'Let them wait! We're feeding our baby!' My husband's advice to partners of breastfeeding mamas
Updated: Apr 2, 2020
Ten months in on this exclusively breastfeeding journey and I'm grateful to say the least.
Grateful Savannah Rose made her way to my breast and latched minutes after coming earthiside.
Grateful my body has produced nutrients for Sav for almost a year.
Grateful for a freezer full of liquid gold.
Grateful for my girls (obvs grateful for my boobs but in this case when I say “girls” I mean, like my actual girls, my friends haha) my support system!
Grateful for the beautiful, empowering moments when nursing and pumping make me feel like a superwoman, a goddess living in my divine purpose.
Even more grateful for the strength to go on during the moments when I feel damn near defeated and 100 percent depleted.
But perhaps I’m MOST thankful for my husband, my life partner, my rock, supporting and encouraging me on this journey.
From helping me guide my breast into Sav’s little mouth when her head was too wobbly to do it on her own and I was still trying to figure out how to hold her and do all the things at once (eeek), to being even more mad than me when I’d come home from work with stories of little to no time to pump and suffering from clogged ducts, to waking up every single time Savannah wakes up at night, getting out of bed, handing her to me, rubbing my back while I nurse her and then taking her back to the crib for me. I mean SERIOUSLY!
Grateful he believes in this as much as I do.
Couldn’t do this alone.
So I asked hubs what advice he’d give to partner’s of breastfeeding mamas and his words are priceless! Here they are:
1. First of all, understand that your breasts are going to be loaned out to baby for a while.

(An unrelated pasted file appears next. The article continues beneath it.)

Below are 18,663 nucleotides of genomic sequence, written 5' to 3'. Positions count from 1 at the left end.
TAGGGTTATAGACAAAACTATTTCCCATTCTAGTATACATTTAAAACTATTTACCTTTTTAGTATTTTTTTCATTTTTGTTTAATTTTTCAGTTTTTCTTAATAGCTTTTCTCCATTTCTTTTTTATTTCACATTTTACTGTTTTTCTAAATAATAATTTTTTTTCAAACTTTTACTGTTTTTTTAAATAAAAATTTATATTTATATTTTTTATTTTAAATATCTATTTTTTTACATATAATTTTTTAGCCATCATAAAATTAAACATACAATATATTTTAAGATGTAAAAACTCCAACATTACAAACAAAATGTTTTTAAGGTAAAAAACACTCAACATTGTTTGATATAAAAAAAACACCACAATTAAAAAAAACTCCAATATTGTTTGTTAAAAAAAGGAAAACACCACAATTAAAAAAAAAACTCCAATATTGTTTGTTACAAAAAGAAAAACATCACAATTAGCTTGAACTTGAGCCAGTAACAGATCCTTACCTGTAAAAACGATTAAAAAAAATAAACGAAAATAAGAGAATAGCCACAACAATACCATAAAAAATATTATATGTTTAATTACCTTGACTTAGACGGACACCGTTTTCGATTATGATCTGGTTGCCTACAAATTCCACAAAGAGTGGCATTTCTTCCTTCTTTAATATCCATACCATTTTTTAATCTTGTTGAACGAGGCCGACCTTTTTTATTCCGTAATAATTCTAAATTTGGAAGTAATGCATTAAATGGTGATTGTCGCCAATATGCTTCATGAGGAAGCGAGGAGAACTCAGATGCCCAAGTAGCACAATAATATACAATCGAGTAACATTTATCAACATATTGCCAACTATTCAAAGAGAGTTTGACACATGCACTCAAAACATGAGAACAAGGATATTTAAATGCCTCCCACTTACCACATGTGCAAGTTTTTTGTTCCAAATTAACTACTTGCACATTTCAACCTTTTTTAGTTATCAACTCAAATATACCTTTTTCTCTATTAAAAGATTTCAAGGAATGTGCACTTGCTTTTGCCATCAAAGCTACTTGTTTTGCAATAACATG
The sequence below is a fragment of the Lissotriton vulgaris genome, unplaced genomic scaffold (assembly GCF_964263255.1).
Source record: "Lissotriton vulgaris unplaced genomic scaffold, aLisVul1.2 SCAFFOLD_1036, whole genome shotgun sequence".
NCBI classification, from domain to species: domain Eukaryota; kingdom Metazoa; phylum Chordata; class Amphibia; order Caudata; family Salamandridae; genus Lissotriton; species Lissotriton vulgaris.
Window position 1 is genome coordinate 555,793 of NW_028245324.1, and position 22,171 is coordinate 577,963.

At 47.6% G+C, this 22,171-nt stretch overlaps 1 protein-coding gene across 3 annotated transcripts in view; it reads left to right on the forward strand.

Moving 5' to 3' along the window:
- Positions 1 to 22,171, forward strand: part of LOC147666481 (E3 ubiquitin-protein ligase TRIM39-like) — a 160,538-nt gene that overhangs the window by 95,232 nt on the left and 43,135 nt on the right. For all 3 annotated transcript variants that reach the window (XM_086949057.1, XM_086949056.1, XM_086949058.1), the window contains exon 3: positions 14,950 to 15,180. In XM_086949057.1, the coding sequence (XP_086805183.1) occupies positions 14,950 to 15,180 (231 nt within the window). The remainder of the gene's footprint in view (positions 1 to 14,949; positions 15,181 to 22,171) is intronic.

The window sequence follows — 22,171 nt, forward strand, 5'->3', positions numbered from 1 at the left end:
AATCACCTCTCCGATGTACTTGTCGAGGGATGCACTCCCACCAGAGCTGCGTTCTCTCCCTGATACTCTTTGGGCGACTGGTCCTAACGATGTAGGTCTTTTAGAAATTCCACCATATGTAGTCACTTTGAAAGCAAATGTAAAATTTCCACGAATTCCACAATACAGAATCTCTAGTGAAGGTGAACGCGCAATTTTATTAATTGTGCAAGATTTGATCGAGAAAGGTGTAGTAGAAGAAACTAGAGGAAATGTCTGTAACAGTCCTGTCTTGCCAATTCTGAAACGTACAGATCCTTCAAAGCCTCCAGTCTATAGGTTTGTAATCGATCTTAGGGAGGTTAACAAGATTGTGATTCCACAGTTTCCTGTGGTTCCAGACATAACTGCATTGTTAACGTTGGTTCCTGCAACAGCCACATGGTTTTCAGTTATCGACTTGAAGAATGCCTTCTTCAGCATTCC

2. Always allow your spouse to have extra time when getting ready and be prepared for them to leave the house with a lot of bags because they have to carry a lot more equipment (pump, cooler, ice packs, bottles, milk bags, etc) and will likely need to nurse the baby at least once, maybe twice before you leave the house.
3. Remember that each bottle/bag of milk is precious like gold so make sure you always refrigerate any extra.
4. Be willing to be the first to wake up to grab the baby when feeding time happens in the middle of the night . Your spouse is going to be drained and dead tired all of the time. Ensure that her job is made easier by your willingness to take care of the little things.
5. Be willing to buy less meat and frozen veggies at a time because the freezer’s primary purpose is milk storage now.
6. Encourage your spouse to fight for her allotted time to pump at work.
7. Be ready at any given moment to assist when it’s feeding time, whether that’s lending your jacket to use as a cover during feeding or kicking somebody out of a chair so that wifey can have a seat to feed.
8. Always make sure your spouse remembers to eat, eat, eat, and drink a lot of water. A lot. People always remind women that they’re eating for two during pregnancy but forget that the same thing applies to breastfeeding.
9. Over all just slow down and be ready to put baby’s needs before your own. You have to be willing to stop whatever you’re doing to ensure she/he gets fed. Trust me, nothing’s that important. Like King Joffrey said in my favorite movie Coming to America “LET THEM WAIT!” we’re feeding our baby.
Gaaaah. My heart.
*If you have any questions about breastfeeding, baby’s latch, pumping at home, pumping at work or on the go, traveling with breast milk, or anything else let me know! You can also check out these posts I’ve done:
Our ever evolving breastfeeding journey
Bringing home the bacon…I mean, breastmilk